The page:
TARIFF CLASSIFICATION OF STEEL PIPES USED IN STRUCTURES - A WIN FOR IMPORTERS
The Federal Court on 22 February made orders dismissing Customs’ appeal of a key decision regarding tariff classification and the use of the French language version of the harmonised code for tariff classification. The case concerned the tariff classification of fire and sprinkler system pipes and creates refund opportunities for importers of these products.
The decision being appealed was made by the Administrative Appeals Tribunal in the Smoothflow Australia Pty Ltd and Comptroller-General of Customs. Customs argued for a generic classification as steel pipes (heading 7306) which would attract dumping duty. Smoothflow argued that the goods should be classified to heading 7308 which applies to building parts, which did not attract dumping duty.
The Tribunal noted that the goods were built to standards that specifically applied to fire sprinkler systems and even had these standards printed on the pipes.
The most important aspect of the case was the approach taken by the Tribunal in classifying the goods. In interpreting heading 7308 it referred to both the English and French version of the heading. The English version used the wording “prepared for use in structures” and the French version translated to “prepared for use in the construction industry”.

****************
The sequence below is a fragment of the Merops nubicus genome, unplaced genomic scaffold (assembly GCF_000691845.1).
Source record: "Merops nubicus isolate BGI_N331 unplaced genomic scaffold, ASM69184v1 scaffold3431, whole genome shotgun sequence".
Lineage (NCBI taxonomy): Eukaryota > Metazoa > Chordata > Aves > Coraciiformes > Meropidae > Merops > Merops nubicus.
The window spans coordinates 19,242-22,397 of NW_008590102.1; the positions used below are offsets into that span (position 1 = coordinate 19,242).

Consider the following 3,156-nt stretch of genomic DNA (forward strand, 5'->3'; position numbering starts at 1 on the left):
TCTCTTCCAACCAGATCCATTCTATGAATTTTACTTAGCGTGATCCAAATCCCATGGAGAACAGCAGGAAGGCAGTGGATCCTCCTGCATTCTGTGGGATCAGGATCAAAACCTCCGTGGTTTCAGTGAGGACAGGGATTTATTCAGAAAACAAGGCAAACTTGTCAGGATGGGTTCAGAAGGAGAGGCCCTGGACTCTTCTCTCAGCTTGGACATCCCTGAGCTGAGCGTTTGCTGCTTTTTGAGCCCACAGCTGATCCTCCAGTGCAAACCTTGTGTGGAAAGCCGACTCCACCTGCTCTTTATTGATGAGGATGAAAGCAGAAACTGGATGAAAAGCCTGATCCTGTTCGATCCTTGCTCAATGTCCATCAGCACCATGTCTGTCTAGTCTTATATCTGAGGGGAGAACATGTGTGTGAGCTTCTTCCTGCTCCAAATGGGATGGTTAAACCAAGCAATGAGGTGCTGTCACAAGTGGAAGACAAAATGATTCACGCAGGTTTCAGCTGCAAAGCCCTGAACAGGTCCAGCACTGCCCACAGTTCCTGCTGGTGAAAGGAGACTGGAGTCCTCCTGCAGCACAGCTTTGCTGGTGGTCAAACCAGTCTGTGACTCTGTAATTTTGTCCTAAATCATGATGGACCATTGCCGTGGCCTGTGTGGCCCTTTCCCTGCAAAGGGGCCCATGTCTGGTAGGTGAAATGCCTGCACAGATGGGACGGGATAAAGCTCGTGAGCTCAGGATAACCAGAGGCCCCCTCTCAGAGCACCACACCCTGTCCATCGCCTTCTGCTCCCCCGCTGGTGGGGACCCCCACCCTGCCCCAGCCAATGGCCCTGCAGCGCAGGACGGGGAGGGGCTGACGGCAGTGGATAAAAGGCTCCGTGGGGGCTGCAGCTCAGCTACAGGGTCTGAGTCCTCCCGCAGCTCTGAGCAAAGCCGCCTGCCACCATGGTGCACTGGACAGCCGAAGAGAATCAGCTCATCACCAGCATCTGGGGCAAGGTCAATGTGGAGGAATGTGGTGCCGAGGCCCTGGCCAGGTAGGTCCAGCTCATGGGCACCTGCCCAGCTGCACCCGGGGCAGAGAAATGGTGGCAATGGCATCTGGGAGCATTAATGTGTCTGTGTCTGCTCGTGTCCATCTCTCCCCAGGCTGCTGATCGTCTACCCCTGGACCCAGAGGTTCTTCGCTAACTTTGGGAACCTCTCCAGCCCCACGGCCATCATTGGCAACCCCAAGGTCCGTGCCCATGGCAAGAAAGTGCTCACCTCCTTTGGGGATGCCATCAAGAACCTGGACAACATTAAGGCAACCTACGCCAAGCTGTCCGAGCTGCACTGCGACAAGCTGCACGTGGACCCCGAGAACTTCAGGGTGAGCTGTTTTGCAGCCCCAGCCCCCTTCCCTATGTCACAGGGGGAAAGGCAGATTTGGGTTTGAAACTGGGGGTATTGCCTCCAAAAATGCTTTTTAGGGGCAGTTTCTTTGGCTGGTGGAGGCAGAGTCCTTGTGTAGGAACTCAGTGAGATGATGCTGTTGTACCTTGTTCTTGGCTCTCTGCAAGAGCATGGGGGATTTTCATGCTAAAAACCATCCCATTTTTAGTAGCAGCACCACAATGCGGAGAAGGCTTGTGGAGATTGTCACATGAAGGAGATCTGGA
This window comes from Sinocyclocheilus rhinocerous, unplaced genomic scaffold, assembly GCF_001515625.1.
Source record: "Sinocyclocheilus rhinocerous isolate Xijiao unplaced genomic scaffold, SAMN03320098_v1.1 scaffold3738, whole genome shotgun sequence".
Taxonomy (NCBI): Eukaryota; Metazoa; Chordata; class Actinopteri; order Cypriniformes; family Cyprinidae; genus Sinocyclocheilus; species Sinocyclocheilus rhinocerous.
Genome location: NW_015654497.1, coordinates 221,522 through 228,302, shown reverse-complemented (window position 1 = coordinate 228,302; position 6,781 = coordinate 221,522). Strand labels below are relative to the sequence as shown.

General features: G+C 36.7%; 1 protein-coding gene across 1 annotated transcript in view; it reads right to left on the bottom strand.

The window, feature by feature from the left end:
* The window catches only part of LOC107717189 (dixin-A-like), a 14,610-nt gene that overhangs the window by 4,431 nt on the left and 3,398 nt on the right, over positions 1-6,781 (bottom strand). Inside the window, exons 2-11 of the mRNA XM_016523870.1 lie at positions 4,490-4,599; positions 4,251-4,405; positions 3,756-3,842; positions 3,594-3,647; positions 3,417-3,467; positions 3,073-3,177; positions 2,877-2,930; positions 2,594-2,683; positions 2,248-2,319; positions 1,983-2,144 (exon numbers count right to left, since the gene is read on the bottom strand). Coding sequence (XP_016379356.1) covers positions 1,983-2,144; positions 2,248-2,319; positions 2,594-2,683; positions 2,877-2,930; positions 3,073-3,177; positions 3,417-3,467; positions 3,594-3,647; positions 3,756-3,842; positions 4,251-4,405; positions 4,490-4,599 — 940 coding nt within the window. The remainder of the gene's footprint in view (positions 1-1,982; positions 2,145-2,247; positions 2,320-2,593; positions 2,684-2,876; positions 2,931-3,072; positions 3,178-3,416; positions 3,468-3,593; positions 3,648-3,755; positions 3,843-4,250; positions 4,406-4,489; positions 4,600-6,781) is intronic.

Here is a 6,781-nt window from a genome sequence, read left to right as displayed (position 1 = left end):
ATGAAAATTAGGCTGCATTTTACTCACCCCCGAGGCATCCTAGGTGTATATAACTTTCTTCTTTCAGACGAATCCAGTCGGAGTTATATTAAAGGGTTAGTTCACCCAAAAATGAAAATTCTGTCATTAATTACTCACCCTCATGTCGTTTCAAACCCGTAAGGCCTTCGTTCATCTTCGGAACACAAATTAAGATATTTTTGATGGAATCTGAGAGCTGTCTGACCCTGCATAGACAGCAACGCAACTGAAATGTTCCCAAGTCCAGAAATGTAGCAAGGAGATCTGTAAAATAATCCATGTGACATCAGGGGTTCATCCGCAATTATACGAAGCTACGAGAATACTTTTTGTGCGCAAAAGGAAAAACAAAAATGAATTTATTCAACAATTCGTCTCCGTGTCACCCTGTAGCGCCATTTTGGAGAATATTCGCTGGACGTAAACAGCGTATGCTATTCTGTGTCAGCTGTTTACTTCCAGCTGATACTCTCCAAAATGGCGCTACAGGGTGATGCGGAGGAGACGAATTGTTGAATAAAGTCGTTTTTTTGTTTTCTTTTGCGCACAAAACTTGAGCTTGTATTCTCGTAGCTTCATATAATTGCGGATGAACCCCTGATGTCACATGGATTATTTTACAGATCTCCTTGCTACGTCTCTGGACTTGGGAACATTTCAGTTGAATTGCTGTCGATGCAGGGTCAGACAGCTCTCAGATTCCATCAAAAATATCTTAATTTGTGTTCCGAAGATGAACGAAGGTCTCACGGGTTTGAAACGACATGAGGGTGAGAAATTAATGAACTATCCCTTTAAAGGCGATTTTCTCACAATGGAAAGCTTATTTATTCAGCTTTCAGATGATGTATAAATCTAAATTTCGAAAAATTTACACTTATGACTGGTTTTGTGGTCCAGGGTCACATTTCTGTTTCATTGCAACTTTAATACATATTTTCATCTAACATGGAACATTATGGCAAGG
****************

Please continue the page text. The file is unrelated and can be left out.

The Tribunal reconciled the different wording by interpreting heading 7308 as applying to goods “prepared for use in connection with the building of structures”.
The imported pipes were built to a standard that applied to fire systems used in buildings. For this reason, the Tribunal classified the goods to 7308 as goods prepared for use in connection with the building of a structure.
The Federal Court appeal
Customs made an application for review of the decision by the Federal Court. It involved consideration of the following issues.
Was there a need to reconcile differences is the HS Codes?
An initial issue was how to resolve the differences between the French and English versions of the HS Code. Interestingly, the Federal Court reviewed the original and translated text and was not convinced that there was in fact a difference between the French and English versions. The Federal Court did not accept that the French version referred to the "construction industry" as opposed to use in a structure.
In a somewhat circular approach, the Federal Court referred to the English version of the HS Code in attempting to determine the meaning of the French version. If the English version only referred to "structures" this supported an narrower interpretation of the French version.
How to reconcile the differences
Equally importantly, the Federal Court went onto to say that if there was a difference in the wording of the HS Codes, the original AAT interpretation did not reconcile the two interpretations. Rather, it gave a meaning that was inconsistent with both versions. The Federal Court did not say however, what a consistent interpretation would be. This was not necessary as it did not consider that there was a difference between the versions.
What does "use in a structure" mean